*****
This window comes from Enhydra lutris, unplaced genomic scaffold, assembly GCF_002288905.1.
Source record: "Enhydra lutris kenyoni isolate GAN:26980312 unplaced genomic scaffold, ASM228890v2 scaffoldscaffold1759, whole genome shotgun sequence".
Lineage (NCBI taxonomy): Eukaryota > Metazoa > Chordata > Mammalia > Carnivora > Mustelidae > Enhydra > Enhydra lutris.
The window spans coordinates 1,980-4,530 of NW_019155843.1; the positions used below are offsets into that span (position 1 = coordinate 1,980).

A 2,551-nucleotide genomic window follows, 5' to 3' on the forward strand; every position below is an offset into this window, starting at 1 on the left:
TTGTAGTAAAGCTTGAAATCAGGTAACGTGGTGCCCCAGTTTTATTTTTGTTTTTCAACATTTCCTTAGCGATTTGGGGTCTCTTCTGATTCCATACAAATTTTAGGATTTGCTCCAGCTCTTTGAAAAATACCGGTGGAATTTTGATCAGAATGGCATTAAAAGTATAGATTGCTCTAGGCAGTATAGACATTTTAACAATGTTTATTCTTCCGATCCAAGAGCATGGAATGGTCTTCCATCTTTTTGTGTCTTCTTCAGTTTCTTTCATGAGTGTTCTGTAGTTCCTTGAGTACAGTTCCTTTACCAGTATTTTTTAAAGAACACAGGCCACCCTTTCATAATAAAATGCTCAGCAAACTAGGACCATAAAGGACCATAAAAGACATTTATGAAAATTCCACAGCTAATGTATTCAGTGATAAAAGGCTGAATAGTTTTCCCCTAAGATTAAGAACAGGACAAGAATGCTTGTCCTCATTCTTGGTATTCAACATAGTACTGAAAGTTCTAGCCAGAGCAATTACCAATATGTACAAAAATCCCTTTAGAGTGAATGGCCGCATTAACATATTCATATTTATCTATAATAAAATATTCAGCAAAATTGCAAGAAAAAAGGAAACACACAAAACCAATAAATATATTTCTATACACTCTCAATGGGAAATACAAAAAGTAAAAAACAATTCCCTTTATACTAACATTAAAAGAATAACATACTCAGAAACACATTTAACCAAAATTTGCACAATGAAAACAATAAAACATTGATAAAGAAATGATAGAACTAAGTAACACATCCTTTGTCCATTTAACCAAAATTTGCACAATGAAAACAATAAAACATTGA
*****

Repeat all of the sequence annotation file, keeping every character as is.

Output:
This window comes from Enhydra lutris, unplaced genomic scaffold, assembly GCF_002288905.1.
Source record: "Enhydra lutris kenyoni isolate GAN:26980312 unplaced genomic scaffold, ASM228890v2 scaffoldscaffold1759, whole genome shotgun sequence".
Lineage (NCBI taxonomy): Eukaryota > Metazoa > Chordata > Mammalia > Carnivora > Mustelidae > Enhydra > Enhydra lutris.
The window spans coordinates 1,980-4,530 of NW_019155843.1; the positions used below are offsets into that span (position 1 = coordinate 1,980).

A 2,551-nucleotide genomic window follows, 5' to 3' on the forward strand; every position below is an offset into this window, starting at 1 on the left:
TTGTAGTAAAGCTTGAAATCAGGTAACGTGGTGCCCCAGTTTTATTTTTGTTTTTCAACATTTCCTTAGCGATTTGGGGTCTCTTCTGATTCCATACAAATTTTAGGATTTGCTCCAGCTCTTTGAAAAATACCGGTGGAATTTTGATCAGAATGGCATTAAAAGTATAGATTGCTCTAGGCAGTATAGACATTTTAACAATGTTTATTCTTCCGATCCAAGAGCATGGAATGGTCTTCCATCTTTTTGTGTCTTCTTCAGTTTCTTTCATGAGTGTTCTGTAGTTCCTTGAGTACAGTTCCTTTACCAGTATTTTTTAAAGAACACAGGCCACCCTTTCATAATAAAATGCTCAGCAAACTAGGACCATAAAGGACCATAAAAGACATTTATGAAAATTCCACAGCTAATGTATTCAGTGATAAAAGGCTGAATAGTTTTCCCCTAAGATTAAGAACAGGACAAGAATGCTTGTCCTCATTCTTGGTATTCAACATAGTACTGAAAGTTCTAGCCAGAGCAATTACCAATATGTACAAAAATCCCTTTAGAGTGAATGGCCGCATTAACATATTCATATTTATCTATAATAAAATATTCAGCAAAATTGCAAGAAAAAAGGAAACACACAAAACCAATAAATATATTTCTATACACTCTCAATGGGAAATACAAAAAGTAAAAAACAATTCCCTTTATACTAACATTAAAAGAATAACATACTCAGAAACACATTTAACCAAAATTTGCACAATGAAAACAATAAAACATTGATAAAGAAATGATAGAACTAAGTAACACATCCTTTGTCCATTTAACCAAAATTTGCACAATGAAAACAATAAAACATTGA